Sylvan gives Baltimore a giant jobs incubator

Internet start-ups: Up to 20 education companies could emerge, creating 2,000 local jobs.

July 29, 2000

BALTIMORE'S Digital Harbor may turn into a booming success, thanks in part to a $500 million gamble by Sylvan Learning Systems on Internet start-up companies that devise new education technologies.

Old industrial buildings near Inner Harbor East are being turned into space for these budding firms. One tenant: Mindsurf, a joint undertaking of Sylvan and Aether Systems, the Owings Mills wireless-services company. Mindsurf's goal is to put education services in students' hands, literally, by way of palm-sized computing devices.

That's just one of many start-up companies to be backed by Sylvan Ventures, created five months ago as the investment arm of Baltimore-based Sylvan Learning Systems. It has $500 million to put into these incubator projects.

Combined with C. William Struever's conversion of the Procter & Gamble complex in Locust Point to a high-tech office center and plans for similar technology sites in Fells Point and the Inner Harbor, Sylvan's announcement gives Baltimore a solid start in stamping itself as a great place for a technology business.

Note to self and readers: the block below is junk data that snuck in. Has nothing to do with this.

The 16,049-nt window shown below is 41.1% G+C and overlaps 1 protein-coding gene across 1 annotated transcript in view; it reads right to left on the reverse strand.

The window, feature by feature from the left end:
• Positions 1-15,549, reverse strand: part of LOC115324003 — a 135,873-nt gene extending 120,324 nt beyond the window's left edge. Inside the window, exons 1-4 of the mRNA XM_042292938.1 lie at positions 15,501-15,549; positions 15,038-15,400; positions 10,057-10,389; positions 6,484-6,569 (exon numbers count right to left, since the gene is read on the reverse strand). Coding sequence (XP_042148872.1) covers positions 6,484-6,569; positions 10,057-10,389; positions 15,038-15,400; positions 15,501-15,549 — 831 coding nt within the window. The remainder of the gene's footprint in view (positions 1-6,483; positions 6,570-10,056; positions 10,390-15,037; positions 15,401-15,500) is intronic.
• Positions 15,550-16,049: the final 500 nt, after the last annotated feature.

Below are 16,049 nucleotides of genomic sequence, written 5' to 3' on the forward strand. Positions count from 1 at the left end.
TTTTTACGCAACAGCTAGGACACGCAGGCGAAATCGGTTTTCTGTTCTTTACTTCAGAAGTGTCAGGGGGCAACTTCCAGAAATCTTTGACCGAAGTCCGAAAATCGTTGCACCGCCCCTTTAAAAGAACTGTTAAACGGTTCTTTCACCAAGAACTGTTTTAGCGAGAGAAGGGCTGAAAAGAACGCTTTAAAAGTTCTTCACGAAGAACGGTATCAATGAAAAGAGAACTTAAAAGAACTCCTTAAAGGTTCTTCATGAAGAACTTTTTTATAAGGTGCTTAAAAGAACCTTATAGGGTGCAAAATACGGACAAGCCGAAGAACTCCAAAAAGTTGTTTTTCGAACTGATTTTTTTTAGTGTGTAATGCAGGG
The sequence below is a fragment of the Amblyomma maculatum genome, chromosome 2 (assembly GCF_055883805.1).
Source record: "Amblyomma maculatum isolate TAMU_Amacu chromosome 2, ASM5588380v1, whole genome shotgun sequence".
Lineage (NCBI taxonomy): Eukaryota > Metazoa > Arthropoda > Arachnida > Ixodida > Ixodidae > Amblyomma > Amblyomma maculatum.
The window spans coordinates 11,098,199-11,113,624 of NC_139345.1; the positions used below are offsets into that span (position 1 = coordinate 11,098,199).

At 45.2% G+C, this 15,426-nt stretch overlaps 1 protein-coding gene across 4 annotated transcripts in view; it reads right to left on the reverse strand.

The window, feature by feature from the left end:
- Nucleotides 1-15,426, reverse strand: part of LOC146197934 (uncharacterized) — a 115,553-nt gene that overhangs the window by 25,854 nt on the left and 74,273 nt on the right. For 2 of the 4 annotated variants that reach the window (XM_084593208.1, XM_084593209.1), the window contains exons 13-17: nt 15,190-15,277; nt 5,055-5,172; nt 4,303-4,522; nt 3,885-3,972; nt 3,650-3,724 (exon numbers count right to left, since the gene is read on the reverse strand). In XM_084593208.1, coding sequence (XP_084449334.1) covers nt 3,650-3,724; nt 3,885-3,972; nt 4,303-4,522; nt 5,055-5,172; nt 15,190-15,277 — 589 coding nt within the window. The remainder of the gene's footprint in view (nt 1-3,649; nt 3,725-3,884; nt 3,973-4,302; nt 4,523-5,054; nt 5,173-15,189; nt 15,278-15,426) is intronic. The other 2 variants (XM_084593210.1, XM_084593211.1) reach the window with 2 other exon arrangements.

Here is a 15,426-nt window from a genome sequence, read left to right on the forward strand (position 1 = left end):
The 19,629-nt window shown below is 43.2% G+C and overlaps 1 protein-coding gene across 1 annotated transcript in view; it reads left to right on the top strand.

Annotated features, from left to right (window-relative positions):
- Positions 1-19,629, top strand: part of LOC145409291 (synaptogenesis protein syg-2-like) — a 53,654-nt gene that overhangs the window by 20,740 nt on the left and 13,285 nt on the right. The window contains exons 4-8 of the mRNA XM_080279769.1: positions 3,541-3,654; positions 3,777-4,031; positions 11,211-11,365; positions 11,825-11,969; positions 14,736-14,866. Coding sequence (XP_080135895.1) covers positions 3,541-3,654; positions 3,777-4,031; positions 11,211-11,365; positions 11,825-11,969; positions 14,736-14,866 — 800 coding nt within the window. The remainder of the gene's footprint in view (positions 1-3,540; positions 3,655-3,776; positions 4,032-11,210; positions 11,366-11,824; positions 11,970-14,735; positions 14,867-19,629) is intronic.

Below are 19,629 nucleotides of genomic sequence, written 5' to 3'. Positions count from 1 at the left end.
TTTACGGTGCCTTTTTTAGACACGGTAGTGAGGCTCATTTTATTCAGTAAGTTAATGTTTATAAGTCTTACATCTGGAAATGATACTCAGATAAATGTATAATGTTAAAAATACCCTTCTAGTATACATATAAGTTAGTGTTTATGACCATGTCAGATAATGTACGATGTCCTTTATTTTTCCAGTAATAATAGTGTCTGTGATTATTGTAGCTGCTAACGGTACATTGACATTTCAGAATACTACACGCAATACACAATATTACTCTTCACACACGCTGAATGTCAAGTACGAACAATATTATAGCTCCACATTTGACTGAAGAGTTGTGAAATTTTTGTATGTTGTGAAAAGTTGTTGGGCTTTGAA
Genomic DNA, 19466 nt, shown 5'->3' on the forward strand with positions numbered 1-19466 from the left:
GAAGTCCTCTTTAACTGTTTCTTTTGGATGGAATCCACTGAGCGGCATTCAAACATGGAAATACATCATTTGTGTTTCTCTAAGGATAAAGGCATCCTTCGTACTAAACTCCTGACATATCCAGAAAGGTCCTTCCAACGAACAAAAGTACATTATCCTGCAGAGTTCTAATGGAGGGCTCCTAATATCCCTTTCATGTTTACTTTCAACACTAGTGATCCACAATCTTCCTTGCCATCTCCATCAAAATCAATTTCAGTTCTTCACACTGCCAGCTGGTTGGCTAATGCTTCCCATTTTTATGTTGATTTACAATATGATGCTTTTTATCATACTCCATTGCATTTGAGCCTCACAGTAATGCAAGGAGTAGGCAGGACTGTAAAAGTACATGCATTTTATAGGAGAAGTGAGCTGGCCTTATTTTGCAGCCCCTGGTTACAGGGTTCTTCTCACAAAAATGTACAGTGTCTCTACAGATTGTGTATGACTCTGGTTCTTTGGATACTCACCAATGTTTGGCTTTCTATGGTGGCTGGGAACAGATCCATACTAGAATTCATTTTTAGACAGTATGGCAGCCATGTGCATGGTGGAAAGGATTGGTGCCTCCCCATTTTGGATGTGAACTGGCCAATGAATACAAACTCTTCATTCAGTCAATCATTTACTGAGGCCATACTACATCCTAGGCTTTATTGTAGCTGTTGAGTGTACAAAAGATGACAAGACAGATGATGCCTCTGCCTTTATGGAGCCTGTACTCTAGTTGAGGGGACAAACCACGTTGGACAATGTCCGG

Under terms of $6.5 million in loans and grants from the state and city, Sylvan must create 5,000 jobs within five years. These could be well-paying posts -- $50,000 or more in many cases-- filled by highly educated workers.

Sylvan plans to invest in 20 startup companies. If some of them evolve into growing education-technology firms, it would make Baltimore a national center.

All this gives the city a dynamic tool for selling itself as a technology haven. But to succeed, Mayor Martin O'Malley must invest in fiber-optic cabling and solve other basic shortcomings, such as lack of parking and traffic problems.

He's committed to doing those things for Sylvan Ventures. That sends the right signal to high-tech companies considering Baltimore.

Sylvan also looked at Northern Virginia, San Francisco and New York before picking Baltimore. Other companies will take note of CEO Douglas L. Becker's choice. It's up to city and state leaders to provide firms with the kind of surroundings -- and infrastructure -- conducive to bringing more such ventures to our Digital Harbor.

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